Europe

Plan for separate eurozone budget on EU summit menu

  • 11 October 2012
  • From the section Europe
EU flags in Brussels - file pic
There is much talk of a two-tier Europe emerging from the debt crisis

EU leaders meeting in Brussels next week will consider creating a separate budget for the 17-nation eurozone, in a drive to unite fiscal policy.

Such a budget, outside the seven-year framework of the 27-member EU, could centralise tax and spending decisions.

European Council President Herman Van Rompuy says he wants the EU to have specific proposals before next year, to help stabilise the eurozone.

UK Prime Minister David Cameron says the eurozone will need its own budget.

Mr Van Rompuy addressed the budget issue at a conference organised by the Friends of Europe think-tank in Brussels on Thursday.

"We have to do everything to stabilise the situation in the eurozone, and if a fiscal capacity or a separate budget can help, then you have to reflect on it," he said.

He argued that any currency union needed a fiscal capacity - a budget of some kind - which could play a stabilising role when needed. "When a country is hit by an economic downturn, independent of other countries, we have no instrument [to help]", he said.

The draft EU summit conclusions for next week say "mechanisms for fiscal solidarity, eg via an appropriate fiscal capacity, should be explored".

The draft conclusions say the eurozone's own "fiscal capacity" - that is, a budget - would be "specific to the euro area and therefore not be covered by the Multiannual Financial Framework". That framework - the MFF - is the EU's long-term budget, amounting to about 1% of the EU's GDP.

The EU is holding tough negotiations on its next budget, for 2014 to 2020, and there will be a special budget summit next month. Mr Cameron has warned that he will block any "massive increases" in that budget.

Mr Van Rompuy first floated the idea of launching a separate eurozone budget in an issues paper in June.

He stressed that the eurozone budget would be quite different from the MFF.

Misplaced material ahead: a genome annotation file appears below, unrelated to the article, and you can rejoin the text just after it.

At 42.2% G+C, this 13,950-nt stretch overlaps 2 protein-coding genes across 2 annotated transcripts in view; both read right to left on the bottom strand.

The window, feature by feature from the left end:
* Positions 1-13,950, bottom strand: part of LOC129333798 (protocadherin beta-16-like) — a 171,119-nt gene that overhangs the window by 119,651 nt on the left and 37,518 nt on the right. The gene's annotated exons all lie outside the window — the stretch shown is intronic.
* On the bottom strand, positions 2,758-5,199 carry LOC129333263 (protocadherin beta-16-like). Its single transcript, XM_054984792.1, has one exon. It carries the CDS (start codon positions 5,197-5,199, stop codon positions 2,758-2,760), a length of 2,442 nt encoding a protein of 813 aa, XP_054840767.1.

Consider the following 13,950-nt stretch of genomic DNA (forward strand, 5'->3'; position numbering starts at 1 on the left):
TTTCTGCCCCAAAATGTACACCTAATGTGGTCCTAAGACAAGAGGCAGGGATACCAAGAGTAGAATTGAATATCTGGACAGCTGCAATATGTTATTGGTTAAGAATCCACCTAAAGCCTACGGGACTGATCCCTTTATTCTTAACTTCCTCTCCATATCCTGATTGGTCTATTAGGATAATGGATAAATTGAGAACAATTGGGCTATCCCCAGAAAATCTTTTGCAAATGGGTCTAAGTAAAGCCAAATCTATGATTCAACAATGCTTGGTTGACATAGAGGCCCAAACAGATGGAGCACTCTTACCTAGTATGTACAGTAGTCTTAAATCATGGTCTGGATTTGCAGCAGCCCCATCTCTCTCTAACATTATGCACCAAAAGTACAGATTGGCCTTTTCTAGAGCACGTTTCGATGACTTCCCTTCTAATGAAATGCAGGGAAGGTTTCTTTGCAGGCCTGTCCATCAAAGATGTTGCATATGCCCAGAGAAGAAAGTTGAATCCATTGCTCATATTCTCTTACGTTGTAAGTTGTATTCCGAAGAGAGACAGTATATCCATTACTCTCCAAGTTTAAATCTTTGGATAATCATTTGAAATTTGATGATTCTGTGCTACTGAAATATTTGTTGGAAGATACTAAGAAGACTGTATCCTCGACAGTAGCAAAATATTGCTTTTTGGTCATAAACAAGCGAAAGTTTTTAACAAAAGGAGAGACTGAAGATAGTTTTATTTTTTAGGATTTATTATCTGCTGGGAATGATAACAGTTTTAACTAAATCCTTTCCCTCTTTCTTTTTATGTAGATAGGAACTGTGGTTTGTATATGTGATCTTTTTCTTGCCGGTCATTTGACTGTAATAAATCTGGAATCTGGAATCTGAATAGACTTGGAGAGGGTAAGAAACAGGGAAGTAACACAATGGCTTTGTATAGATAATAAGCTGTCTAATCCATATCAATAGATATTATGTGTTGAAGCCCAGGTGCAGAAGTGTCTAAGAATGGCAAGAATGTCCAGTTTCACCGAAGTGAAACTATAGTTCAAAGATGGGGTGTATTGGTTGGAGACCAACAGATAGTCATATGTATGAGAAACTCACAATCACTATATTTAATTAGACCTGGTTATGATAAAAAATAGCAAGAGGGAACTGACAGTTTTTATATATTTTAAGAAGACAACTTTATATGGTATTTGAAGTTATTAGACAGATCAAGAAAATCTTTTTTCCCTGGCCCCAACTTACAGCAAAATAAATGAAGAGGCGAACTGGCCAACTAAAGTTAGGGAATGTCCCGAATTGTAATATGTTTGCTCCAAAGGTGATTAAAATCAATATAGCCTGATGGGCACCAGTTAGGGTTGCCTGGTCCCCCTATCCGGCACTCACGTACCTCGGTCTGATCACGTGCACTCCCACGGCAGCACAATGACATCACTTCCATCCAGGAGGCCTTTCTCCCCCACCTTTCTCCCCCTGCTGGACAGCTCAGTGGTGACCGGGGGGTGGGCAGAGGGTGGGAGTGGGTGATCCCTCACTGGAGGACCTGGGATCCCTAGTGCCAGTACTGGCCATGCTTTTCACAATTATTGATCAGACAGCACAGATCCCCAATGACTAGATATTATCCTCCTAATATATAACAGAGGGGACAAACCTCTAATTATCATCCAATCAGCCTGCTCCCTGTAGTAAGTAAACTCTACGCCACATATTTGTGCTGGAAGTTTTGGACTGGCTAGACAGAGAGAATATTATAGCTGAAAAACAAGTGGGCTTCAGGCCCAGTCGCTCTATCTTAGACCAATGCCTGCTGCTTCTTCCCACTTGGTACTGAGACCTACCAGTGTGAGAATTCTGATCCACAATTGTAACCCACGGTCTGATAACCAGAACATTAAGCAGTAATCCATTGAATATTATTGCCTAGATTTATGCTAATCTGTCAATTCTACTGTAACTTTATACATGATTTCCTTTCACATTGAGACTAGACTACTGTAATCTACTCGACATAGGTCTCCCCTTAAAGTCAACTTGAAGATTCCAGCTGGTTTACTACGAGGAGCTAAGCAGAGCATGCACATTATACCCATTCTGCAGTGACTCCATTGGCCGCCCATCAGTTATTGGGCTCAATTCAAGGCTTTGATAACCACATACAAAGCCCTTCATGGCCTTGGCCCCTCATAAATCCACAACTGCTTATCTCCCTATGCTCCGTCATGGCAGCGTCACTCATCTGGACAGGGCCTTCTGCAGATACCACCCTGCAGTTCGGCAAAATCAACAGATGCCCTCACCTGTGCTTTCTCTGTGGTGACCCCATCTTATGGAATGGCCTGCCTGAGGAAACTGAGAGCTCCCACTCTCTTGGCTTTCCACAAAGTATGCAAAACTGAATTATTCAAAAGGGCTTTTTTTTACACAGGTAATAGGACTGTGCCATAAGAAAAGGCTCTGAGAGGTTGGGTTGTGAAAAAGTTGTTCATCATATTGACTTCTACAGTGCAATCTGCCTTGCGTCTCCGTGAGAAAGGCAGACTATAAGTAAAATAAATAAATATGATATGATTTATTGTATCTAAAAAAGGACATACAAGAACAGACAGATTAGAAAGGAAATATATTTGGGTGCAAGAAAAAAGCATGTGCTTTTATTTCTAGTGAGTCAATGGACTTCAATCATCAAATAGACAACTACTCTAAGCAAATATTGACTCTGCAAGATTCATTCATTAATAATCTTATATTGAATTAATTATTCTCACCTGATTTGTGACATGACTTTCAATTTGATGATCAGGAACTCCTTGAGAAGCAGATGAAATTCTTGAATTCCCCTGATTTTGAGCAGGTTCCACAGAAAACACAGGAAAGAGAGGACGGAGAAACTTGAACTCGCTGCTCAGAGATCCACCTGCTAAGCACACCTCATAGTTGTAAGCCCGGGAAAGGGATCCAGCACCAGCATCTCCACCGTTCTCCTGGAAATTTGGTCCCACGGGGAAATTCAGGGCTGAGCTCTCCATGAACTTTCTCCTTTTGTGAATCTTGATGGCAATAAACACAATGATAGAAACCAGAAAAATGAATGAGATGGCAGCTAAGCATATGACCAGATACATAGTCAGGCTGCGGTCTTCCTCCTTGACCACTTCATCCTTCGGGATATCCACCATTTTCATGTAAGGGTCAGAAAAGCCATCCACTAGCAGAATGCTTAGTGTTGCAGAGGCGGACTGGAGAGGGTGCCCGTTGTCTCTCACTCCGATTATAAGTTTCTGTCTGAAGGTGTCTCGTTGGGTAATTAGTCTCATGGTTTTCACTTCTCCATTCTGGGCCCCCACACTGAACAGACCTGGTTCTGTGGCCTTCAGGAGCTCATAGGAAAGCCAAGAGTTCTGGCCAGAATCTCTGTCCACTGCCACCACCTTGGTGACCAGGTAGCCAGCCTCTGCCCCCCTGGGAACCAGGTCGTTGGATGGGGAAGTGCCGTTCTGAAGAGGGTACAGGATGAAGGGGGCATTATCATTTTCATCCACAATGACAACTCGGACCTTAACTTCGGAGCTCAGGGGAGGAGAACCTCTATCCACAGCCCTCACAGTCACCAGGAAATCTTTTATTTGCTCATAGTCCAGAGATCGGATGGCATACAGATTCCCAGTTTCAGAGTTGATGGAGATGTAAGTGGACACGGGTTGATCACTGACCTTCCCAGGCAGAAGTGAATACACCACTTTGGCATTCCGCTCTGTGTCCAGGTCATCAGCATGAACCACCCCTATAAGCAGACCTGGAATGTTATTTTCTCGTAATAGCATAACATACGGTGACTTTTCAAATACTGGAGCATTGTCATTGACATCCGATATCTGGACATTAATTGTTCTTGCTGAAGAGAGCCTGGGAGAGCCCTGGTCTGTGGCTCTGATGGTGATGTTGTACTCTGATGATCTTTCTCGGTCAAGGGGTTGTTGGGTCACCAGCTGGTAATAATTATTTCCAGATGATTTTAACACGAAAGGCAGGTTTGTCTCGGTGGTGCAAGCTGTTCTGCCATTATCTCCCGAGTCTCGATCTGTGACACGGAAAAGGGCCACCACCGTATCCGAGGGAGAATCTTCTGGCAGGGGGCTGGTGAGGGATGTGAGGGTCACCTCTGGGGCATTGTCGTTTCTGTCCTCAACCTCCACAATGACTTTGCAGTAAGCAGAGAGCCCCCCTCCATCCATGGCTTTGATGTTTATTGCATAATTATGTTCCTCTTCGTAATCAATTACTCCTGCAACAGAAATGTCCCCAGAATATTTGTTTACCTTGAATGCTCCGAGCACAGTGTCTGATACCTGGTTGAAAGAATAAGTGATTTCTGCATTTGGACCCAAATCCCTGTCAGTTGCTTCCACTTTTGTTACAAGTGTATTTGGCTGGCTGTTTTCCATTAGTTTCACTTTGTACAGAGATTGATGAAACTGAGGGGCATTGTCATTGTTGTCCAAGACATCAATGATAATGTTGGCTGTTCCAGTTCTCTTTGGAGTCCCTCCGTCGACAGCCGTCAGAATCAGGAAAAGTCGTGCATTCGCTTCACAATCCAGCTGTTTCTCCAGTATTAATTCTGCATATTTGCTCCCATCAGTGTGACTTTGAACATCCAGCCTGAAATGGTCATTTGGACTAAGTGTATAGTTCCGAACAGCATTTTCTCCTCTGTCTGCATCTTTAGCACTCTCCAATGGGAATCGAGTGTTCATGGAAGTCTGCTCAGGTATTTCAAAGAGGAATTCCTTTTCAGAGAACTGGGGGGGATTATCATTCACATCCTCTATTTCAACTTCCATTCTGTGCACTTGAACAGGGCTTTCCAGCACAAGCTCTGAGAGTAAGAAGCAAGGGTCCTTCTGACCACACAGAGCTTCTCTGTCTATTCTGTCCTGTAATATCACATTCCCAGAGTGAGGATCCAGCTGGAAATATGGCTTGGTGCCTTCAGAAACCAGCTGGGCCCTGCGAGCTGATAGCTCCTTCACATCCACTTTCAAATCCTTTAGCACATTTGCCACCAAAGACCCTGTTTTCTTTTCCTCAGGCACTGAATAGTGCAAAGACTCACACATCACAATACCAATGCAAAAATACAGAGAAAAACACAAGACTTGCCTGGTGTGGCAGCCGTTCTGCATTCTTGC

UK keeps distance

Last December Mr Cameron vetoed an EU-wide treaty to co-ordinate budget policies and impose penalties on rule-breakers. The fiscal compact, in line with German demands for budgetary rigour, is binding on signatory states but is not an EU-wide treaty because of the UK veto.

In a BBC interview on Sunday, Mr Cameron said: "There will come a time I believe where you're going to need to have two European budgets - one for the single currency, because they're going to have to support each other much more, and perhaps a wider budget for everybody else."

At their 18-19 October summit in Brussels the EU leaders also plan to discuss "contractual" agreements between eurozone states and EU institutions, to make economic reforms binding.

"The idea for the euro area Member States to enter into individual arrangements of a contractual nature at the European level on the reforms they commit to undertake and on their implementation should be explored," the draft summit conclusions say.

Such contracts could be modelled on the binding austerity measures now in place in Greece, Portugal and the Republic of Ireland - the recipients of massive EU bailouts. The measures are aimed at preventing the accumulation of excessive debt and are a condition for the bailout instalments.

EU budget 'showdown'

Mr Cameron's Conservatives warned on Thursday that a "showdown" was looming in the MFF budget talks, after the European Parliament's budget committee voted for extra spending in some areas.

The MEPs called for "significant increases" in EU funding for competitiveness, small businesses (SMEs), entrepreneurship, sustainable infrastructure and research and innovation.

They also said there must be no cuts to the allocations for agriculture and for the EU's poorer regions - so-called "cohesion" funding.

The UK Conservatives' leader in Europe, Richard Ashworth MEP, said "it seems we are heading for a budgetary crisis".

The budget committee is also calling for an end to EU budget rebates - a system which returned 3.6bn euros (£3bn; $4.6bn) to the UK last year - and for some tax revenue to go straight into the EU budget. Mr Ashworth flatly rejected both proposals.